Brazil's Third Urban Transport project (1981) likewise exceeded its physical targets: more intermediate cities than planned benefitted from local transport and traffic management improvements, and low-income neighborhoods in more urban areas than planned benefitted from the paving of bus routes. The project also enhanced the operational efficiency of the national urban transport agency.
The Northeast Urban Flood Reconstruction project (1985) was an "emergency" program to help rebuild housing and infrastructure damaged by severe flooding in Brazil's poorest region. Though start-up delays led project resources to be reallocated from housing to infrastructure, the project successfully installed storm drainage and other flood control works throughout the Northeast, affording protection to many low-income urban neighborhoods.
The Parana Market Towns Improvement project (1983), also in Brazil, involved a combination of loans and grants to local governments. It too surpassed most of its physical targets and achieved most of its institutional and financial goals. Among the reasons for success:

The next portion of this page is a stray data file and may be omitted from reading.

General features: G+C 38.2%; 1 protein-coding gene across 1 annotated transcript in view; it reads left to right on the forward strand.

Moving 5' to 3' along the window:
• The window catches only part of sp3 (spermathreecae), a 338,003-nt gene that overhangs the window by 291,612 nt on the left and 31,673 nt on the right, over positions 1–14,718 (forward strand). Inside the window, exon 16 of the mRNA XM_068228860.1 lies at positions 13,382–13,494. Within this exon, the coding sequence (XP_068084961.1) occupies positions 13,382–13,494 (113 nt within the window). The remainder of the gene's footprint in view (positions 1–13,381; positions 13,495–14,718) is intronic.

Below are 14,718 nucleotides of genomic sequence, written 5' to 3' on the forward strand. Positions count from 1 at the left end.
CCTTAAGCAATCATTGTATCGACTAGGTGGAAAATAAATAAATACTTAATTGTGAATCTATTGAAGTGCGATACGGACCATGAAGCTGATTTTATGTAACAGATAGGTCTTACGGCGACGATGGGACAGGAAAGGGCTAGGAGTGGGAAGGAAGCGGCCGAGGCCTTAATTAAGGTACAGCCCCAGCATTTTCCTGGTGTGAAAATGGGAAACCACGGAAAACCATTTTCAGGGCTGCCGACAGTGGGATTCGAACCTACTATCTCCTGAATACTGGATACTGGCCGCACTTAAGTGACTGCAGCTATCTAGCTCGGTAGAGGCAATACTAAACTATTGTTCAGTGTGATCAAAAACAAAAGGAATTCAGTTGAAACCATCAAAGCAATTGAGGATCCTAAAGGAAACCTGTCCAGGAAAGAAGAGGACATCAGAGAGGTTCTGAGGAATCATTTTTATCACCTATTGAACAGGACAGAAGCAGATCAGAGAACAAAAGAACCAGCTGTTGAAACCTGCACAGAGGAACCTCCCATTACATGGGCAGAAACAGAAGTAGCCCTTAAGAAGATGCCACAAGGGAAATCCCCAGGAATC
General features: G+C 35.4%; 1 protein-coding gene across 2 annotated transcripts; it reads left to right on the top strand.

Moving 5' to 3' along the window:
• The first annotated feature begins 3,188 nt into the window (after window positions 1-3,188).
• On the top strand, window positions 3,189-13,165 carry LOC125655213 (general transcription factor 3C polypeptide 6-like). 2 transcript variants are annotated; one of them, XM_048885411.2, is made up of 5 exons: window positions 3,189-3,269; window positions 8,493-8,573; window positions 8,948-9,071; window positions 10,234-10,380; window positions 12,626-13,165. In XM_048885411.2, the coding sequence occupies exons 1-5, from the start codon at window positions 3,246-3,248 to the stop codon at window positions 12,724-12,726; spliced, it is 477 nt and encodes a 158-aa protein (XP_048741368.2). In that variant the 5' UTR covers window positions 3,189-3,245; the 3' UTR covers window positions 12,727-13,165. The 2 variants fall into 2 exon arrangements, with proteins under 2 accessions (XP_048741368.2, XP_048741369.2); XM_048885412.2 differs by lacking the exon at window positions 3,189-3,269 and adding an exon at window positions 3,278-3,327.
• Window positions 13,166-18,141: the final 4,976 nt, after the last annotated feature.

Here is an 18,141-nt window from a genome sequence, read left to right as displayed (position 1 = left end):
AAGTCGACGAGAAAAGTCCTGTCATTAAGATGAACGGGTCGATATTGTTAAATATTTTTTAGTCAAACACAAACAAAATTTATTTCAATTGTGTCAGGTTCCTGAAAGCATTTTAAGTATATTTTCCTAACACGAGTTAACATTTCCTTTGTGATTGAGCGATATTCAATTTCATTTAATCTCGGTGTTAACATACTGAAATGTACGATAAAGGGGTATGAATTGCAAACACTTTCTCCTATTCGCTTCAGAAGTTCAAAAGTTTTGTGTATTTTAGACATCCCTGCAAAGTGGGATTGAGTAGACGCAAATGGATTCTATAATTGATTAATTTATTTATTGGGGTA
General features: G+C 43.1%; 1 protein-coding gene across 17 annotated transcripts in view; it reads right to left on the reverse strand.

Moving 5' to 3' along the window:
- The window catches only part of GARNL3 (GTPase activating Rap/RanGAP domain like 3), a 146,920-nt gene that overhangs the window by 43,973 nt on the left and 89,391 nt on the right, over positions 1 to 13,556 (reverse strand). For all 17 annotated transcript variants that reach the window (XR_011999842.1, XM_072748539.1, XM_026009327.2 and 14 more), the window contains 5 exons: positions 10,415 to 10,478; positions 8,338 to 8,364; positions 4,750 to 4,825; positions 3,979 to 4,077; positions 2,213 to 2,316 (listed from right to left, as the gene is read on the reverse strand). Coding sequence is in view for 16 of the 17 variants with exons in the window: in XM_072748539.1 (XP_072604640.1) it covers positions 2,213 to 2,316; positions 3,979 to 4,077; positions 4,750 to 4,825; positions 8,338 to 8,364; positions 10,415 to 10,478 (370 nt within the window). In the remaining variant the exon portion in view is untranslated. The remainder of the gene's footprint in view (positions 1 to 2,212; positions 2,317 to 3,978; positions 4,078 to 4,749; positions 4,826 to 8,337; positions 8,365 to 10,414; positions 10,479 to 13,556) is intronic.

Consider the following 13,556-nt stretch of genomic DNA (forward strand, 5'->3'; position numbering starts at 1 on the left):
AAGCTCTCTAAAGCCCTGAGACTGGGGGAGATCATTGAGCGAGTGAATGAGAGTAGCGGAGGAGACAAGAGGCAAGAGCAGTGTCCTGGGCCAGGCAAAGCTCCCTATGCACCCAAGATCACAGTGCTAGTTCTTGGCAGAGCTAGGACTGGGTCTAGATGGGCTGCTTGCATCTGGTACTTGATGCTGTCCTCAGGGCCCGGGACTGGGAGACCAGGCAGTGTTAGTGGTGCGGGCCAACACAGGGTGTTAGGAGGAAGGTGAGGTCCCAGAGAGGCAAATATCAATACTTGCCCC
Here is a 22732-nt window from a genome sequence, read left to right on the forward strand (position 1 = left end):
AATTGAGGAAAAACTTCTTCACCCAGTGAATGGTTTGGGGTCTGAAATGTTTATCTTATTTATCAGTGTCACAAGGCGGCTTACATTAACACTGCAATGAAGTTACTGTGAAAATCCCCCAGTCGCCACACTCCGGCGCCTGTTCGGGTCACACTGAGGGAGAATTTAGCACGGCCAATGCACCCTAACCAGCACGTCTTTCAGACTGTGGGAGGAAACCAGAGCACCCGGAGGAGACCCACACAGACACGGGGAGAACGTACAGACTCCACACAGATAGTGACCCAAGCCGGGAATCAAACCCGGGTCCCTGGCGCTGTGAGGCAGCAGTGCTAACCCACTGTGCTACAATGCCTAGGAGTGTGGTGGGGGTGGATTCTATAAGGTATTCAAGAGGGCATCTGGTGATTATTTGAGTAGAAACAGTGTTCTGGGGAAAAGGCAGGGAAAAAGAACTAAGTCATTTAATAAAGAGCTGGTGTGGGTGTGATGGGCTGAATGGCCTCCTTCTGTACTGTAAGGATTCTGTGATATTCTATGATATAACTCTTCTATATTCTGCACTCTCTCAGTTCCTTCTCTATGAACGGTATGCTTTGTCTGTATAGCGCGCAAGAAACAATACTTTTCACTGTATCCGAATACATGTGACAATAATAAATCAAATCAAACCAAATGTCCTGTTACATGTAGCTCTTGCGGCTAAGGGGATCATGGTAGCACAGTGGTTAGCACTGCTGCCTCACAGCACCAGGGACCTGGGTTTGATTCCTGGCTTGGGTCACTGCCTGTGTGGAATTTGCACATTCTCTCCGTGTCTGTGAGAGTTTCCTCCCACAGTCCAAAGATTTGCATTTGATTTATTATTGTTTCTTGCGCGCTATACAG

- The project was based on an existing local initiative that was able to maintain strong political support even when control of the state government shifted from one party to another.
- Most of the subprojects were small, with relatively simple designs that facilitated implementation.
- The project was able to meet the priority demands of a large number of towns, providing it with additional political support.
- Because it covered several towns, risks of delayed execution or non-execution were spread over a large number of subborrowers.
- The project was coordinated by a competent and motivated team in a state with good public administration and comparatively strong local institutions.